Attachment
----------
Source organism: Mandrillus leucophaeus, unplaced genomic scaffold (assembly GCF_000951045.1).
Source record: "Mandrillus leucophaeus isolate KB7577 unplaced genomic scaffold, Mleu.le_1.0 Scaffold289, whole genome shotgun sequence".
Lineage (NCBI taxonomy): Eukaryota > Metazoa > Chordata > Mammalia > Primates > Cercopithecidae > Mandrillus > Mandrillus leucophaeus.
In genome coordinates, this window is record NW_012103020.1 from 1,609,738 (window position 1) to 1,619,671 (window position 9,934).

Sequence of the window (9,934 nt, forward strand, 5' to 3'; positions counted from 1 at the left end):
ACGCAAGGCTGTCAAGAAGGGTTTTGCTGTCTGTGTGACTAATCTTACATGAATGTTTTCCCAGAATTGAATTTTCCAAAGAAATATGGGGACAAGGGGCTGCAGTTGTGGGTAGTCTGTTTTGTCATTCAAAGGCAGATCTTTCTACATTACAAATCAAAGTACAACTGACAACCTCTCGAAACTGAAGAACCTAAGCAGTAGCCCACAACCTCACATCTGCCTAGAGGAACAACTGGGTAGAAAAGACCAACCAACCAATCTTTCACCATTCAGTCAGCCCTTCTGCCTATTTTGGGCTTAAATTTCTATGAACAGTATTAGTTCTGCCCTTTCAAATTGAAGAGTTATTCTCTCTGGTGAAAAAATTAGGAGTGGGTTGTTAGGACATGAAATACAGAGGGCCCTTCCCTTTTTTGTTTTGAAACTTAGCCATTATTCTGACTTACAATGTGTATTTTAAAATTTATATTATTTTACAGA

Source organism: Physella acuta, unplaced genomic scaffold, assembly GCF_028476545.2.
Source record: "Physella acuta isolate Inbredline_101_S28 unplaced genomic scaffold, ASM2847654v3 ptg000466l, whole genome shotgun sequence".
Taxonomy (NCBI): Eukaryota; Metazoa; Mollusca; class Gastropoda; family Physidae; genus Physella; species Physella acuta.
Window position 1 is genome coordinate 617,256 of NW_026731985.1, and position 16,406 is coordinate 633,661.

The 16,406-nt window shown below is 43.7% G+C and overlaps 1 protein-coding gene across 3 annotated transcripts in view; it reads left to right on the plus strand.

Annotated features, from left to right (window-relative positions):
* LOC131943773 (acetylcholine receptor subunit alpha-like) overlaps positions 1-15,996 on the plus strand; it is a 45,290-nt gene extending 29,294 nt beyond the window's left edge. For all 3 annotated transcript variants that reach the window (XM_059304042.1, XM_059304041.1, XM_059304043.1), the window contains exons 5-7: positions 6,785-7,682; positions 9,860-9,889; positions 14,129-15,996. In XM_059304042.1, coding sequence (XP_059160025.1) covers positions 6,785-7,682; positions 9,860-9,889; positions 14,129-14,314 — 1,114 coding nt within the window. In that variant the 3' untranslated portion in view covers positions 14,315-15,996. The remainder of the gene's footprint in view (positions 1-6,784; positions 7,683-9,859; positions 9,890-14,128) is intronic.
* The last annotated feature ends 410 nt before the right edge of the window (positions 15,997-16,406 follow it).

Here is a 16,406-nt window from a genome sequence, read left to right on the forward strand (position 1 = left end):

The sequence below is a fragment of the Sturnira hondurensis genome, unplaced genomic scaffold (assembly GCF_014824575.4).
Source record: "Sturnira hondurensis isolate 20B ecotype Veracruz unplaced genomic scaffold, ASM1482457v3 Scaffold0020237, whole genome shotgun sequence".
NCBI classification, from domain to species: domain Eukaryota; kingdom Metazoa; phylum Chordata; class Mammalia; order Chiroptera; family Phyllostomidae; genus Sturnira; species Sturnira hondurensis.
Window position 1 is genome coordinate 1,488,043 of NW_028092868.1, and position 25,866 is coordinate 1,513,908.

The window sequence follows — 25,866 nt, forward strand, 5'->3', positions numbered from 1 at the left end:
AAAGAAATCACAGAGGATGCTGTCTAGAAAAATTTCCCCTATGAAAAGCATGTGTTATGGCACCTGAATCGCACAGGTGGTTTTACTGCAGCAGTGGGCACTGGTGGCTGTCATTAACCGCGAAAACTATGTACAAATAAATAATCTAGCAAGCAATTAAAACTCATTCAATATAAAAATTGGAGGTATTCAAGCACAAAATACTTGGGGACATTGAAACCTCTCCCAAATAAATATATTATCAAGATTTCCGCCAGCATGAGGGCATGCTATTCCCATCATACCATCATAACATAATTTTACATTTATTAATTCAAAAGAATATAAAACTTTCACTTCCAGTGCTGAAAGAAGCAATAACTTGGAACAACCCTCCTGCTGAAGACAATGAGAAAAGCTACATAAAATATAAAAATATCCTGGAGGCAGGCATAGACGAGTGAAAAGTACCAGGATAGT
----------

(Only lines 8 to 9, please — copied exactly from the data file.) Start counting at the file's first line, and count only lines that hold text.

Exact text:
Source record: "Physella acuta isolate Inbredline_101_S28 unplaced genomic scaffold, ASM2847654v3 ptg000466l, whole genome shotgun sequence".
Taxonomy (NCBI): Eukaryota; Metazoa; Mollusca; class Gastropoda; family Physidae; genus Physella; species Physella acuta.